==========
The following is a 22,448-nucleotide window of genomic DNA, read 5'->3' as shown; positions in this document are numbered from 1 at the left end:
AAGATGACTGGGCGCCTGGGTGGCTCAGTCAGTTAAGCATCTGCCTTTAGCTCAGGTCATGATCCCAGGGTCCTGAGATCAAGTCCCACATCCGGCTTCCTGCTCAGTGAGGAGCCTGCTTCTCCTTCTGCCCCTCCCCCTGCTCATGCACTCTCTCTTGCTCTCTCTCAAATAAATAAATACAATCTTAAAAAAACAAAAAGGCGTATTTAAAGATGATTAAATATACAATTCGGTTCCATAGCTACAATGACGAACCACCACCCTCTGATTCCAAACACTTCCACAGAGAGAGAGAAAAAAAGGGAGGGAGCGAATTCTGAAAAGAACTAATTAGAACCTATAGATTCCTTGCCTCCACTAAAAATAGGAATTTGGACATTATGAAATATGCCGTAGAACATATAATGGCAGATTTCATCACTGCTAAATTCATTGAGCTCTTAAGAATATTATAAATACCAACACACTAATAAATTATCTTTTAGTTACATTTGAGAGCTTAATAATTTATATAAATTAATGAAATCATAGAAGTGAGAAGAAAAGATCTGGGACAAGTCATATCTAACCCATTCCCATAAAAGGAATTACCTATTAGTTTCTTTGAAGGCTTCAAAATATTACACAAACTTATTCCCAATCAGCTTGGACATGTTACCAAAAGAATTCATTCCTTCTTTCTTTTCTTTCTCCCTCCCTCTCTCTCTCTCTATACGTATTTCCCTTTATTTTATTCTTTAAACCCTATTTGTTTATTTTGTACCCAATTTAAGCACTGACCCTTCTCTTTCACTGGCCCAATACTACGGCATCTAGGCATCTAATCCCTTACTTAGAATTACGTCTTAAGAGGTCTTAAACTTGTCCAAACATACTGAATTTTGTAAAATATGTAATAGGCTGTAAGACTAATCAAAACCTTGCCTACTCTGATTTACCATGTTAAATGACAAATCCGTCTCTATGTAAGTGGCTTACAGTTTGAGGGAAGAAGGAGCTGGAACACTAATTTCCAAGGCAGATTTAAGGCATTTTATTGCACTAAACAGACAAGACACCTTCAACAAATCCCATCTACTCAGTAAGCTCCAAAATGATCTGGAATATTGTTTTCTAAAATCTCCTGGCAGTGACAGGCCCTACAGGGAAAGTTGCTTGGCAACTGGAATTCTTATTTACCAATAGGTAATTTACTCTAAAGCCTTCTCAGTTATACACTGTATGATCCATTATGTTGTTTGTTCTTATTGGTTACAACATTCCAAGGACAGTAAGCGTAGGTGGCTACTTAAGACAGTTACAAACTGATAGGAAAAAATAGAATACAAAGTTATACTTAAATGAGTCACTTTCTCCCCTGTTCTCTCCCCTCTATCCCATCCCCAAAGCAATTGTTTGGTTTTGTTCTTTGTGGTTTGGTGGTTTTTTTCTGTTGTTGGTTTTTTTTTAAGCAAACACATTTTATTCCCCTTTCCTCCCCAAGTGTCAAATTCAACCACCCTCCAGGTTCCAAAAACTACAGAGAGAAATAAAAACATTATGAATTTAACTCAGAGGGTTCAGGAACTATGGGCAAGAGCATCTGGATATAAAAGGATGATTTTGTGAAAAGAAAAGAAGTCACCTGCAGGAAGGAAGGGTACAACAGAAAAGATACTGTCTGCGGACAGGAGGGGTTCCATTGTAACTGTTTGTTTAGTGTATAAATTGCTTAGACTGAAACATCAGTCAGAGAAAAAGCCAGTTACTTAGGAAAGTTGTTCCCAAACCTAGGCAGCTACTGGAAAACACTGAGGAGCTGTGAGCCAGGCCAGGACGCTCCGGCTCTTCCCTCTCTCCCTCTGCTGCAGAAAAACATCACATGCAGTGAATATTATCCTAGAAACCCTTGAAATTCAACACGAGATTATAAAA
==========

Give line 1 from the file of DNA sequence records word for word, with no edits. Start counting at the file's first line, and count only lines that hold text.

The following is a 22,448-nucleotide window of genomic DNA, read 5'->3' as shown; positions in this document are numbered from 1 at the left end: